Living in Atlanta provides a certain degree of isolation from rural Georgia. I’ve enjoyed spending time in the North Georgia mountains and have traveled across the southern part of the state for three days with a client. But despite this seeming detachment, Atlanta and the rest of Georgia are mutually dependent. I don’t see any way to file for divorce, even if we wanted to.
So when I read stories from rural Georgians saying the area is dying, I take notice.
It’s true that the past decade has not been kind to rural Georgia. But is rural Georgia really dying?
The Peanut Politics blog definitely thinks so. The rural Georgia blog provides a pretty pessimistic outlook for the future of anything outside Georgia’s metro areas.
Here’s a snippet from a column published Friday:
From the swamps of the Okefenokee to the Onion fields of Vidalia to the Appalachian Mountains of Blue Ridge to the peanut fields of Southwest Georgia , the rural areas of Georgia has been losing people for decades, a slow demographic collapse.
Keith MacCants, the author, writes about the death of the family farm and rise of agribusiness. Corporate farming has taken a toll for sure. Keith goes on to write about the collapse of the middle class and the growing pockets of poverty.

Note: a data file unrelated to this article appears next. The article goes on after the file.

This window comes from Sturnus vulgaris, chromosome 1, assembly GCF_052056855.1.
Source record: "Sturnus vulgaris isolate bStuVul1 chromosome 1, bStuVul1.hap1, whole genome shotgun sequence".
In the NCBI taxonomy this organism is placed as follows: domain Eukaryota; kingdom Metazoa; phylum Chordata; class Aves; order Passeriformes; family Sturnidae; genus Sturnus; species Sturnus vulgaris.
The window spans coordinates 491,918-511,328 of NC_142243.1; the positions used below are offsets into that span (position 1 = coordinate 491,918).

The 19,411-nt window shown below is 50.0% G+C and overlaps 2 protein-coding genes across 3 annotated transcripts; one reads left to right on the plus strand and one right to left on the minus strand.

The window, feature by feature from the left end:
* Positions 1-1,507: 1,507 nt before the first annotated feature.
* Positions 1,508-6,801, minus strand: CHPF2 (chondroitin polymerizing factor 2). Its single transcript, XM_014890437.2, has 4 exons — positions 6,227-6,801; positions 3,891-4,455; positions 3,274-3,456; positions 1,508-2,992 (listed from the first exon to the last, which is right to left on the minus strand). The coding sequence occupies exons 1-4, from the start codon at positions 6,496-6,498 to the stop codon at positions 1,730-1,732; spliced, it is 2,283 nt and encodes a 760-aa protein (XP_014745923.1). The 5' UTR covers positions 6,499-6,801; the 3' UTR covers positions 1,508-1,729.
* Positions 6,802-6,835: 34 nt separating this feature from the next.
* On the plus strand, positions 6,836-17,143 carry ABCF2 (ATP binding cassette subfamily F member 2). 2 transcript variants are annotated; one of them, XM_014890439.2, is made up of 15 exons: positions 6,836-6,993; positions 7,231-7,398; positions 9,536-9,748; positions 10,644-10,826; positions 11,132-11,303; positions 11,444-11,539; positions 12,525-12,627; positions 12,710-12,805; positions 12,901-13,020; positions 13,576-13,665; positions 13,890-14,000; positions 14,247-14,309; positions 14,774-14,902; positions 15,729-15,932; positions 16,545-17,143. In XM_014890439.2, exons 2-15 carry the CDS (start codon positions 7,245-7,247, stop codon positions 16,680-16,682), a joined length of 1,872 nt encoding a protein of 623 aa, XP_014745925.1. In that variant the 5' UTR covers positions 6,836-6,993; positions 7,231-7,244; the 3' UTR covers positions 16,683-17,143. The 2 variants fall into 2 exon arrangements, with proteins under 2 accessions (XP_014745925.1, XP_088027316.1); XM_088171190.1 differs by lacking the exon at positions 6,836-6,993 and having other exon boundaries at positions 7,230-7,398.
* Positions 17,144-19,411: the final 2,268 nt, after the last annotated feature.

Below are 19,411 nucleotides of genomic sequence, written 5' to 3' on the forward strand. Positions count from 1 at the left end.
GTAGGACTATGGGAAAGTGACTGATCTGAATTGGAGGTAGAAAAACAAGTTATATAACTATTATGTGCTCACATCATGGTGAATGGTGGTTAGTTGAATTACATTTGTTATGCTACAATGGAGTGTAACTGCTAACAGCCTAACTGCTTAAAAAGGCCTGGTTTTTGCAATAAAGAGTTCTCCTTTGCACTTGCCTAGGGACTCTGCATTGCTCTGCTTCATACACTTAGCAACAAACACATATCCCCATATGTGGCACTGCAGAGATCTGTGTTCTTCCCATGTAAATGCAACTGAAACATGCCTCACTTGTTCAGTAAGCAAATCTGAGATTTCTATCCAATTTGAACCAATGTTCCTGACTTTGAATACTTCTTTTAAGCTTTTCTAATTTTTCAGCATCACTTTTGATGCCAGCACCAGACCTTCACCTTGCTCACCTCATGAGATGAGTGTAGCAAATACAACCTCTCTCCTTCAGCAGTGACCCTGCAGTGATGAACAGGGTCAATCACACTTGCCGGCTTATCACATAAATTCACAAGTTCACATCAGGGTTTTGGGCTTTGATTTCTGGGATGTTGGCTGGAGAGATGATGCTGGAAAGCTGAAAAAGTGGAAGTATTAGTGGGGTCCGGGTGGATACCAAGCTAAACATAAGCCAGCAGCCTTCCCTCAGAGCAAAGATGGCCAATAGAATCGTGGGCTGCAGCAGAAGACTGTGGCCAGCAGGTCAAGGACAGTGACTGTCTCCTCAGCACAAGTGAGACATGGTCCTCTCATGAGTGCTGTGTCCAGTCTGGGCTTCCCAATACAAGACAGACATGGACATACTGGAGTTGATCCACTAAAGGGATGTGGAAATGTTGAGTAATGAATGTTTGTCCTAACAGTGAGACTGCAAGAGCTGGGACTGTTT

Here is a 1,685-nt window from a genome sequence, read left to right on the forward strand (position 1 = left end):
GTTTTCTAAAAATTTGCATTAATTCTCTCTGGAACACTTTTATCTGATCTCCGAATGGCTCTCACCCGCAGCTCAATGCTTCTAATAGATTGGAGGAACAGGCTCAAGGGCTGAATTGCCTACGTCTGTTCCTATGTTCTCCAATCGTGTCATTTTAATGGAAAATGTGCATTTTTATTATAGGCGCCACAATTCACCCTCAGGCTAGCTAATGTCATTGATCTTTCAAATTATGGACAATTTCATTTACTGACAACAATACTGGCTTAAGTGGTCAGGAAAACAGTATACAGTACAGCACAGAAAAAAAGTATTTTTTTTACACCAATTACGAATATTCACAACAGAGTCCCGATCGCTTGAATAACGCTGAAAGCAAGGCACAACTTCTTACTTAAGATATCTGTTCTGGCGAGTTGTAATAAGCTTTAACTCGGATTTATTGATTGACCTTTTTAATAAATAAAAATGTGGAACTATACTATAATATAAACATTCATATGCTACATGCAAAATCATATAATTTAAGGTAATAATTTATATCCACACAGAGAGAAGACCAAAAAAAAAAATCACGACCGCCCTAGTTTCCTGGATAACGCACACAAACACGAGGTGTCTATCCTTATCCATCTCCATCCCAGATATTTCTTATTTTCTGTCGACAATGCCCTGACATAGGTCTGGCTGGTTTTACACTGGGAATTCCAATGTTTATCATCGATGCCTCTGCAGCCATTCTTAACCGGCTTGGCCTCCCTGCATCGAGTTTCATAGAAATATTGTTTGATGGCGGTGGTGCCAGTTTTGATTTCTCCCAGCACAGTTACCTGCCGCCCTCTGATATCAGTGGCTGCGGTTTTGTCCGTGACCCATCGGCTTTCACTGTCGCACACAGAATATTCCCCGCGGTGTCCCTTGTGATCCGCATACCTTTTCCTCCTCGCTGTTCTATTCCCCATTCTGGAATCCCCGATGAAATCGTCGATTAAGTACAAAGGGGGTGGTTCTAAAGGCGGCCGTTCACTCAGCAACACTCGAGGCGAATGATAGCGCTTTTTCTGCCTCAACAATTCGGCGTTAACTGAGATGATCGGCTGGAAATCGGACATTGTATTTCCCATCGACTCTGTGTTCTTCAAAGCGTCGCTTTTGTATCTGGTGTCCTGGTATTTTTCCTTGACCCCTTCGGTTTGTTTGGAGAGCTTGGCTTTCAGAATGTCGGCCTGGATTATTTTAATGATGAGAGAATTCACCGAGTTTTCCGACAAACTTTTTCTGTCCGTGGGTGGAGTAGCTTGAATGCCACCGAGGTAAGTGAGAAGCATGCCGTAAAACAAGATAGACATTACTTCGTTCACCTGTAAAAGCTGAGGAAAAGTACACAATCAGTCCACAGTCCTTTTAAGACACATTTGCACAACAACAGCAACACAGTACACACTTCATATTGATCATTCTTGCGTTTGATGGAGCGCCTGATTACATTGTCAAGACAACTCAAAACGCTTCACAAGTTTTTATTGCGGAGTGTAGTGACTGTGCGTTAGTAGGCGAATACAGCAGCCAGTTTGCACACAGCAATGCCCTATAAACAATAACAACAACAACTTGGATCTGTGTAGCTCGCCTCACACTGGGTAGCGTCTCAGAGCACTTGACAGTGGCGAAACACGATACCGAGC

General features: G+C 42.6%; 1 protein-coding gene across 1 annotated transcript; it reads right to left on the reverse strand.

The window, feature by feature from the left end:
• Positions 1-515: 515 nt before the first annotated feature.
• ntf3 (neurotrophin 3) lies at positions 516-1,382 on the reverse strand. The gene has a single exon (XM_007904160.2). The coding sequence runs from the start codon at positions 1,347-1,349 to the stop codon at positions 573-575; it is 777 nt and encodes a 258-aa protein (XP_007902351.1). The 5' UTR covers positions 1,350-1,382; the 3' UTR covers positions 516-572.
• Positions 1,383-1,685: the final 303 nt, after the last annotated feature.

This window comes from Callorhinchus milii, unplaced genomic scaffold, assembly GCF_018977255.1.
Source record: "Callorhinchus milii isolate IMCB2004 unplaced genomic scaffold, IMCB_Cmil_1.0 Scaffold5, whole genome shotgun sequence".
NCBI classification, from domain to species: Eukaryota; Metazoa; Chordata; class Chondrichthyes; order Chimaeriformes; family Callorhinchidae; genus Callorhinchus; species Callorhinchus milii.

In the end, he leaves us with a bleak image of Georgia’s future:
With the current trends showing no sign of reversing, we will eventually be left with a lot of places without schools, stores or even government. ‘We will depopulate much of the rural Areas of the state and it won’t stop there.
But let’s think about this a different way. What if rural Georgia isn’t dying? What if rural Georgia is simply going through a transformation and will become something different, something better? How will rural Georgia look after the metamorphosis?
I say that’s a question worth asking. We should try to shape that positive vision instead of accepting an image of a Georgia wasteland as inevitable.